Szumlas DE, Apperson CS, Hartig PC, Francy DB, Karabatsos N. Seroepidemiology of La Crosse virus infection in humans in western North Carolina. Am J Trop Med Hyg 1996;54:332--7.

Marfin AA, Bleed DM, Lofgren JP, et al. Epidemiologic aspects of a St. Louis encephalitis epidemic in Jefferson County, Arkansas, 1991. Am J Trop Med Hyg 1993;49:30--7.

Escherichia coli O157:H7; Hemolytic Uremic Syndrome, Postdiarrheal

CDC. PulseNet. The National Molecular Subtyping Network for Foodborne Disease Surveillance. Available on the Internet at <http://www.cdc.gov/ncidod/dbmd/pulsenet/pulsenet.htm>. Accessed August 30, 2000.

Bender JB, Hedberg CW, Besser JM, Boxrud DJ, MacDonald KL, Osterholm MT. Surveillance for Escherichia coli O157:H7 infections in Minnesota by molecular subtyping. N Engl J Med 1997;337:388--94.

Mahon BE, Griffin PM, Mead PS, Tauxe RV. Hemolytic uremic syndrome surveillance to monitor trends in infection with Escherichia coli O157:H7 and other shiga toxinproducing E. coli. Emerg Infect Dis 1997;3:409--12. Available on the Internet at <http://www.cdc.gov/ncidod/eid/vol3no3/letters.htm#mahon>. Accessed November 21, 2000.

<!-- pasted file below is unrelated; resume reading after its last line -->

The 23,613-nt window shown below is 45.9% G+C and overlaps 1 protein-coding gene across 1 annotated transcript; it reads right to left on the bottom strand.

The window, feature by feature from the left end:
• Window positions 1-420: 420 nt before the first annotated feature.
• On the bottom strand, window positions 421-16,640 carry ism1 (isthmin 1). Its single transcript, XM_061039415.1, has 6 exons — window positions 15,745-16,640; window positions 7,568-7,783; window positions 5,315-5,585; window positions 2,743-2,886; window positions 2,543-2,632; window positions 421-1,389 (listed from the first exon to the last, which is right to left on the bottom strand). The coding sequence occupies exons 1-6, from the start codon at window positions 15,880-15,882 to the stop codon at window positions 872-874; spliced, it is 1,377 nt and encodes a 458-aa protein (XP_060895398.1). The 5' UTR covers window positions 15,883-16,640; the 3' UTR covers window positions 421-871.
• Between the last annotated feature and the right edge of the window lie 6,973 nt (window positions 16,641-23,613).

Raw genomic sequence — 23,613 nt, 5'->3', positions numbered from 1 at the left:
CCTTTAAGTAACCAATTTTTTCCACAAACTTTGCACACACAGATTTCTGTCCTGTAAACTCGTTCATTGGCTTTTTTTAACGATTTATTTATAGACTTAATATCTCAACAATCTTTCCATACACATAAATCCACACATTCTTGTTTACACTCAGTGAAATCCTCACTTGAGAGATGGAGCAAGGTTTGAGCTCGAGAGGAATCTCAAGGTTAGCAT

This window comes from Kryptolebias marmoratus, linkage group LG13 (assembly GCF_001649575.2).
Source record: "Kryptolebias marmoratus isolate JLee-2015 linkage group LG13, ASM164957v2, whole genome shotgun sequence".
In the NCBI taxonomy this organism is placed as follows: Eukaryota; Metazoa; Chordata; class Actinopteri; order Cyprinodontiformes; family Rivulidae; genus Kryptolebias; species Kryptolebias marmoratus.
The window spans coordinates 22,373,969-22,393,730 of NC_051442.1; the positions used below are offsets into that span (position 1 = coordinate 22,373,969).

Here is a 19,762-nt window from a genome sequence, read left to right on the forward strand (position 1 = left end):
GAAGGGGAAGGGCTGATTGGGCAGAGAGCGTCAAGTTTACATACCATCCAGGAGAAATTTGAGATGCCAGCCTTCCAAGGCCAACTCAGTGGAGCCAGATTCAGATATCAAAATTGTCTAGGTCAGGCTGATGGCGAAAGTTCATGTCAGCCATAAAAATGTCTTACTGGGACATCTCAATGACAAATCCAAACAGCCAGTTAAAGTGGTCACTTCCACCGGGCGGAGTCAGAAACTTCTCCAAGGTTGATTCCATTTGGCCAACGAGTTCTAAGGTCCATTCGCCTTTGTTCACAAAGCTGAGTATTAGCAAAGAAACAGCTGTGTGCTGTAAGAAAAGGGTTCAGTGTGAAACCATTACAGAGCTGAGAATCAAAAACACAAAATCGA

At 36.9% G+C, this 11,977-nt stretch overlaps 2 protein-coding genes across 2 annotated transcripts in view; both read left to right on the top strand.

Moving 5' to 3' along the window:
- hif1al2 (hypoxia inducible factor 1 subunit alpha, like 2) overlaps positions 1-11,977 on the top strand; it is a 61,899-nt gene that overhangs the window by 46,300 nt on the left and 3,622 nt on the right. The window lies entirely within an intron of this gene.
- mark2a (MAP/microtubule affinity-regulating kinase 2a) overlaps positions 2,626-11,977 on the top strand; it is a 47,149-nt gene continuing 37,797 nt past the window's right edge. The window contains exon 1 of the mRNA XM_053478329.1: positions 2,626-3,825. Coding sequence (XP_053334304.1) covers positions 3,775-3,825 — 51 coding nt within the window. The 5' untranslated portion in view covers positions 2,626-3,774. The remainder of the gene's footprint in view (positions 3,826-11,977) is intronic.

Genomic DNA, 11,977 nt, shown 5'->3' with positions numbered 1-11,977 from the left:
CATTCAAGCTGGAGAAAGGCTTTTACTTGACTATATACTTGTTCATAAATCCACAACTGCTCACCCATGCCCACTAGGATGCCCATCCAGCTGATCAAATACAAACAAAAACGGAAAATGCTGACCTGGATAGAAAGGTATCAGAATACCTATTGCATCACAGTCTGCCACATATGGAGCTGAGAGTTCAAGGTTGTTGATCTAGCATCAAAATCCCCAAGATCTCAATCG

Slutsker L, Ries AA, Greene KD, Wells JG, Hutwagner L, Griffin PM. Escherichia coli O157:H7 diarrhea in the United States: clinical and epidemiologic features. Ann Intern Med 1997;126:505--13.

Ehrlichiosis (Human Granulocytic and Human Monocytic)

IJdo JW, Meek JI, Cartter ML, et al. The emergence of another tickborne infection in the 12-town area around Lyme, Connecticut: human granulocytic ehrlichiosis. J Infect Dis 2000;181:1388--93.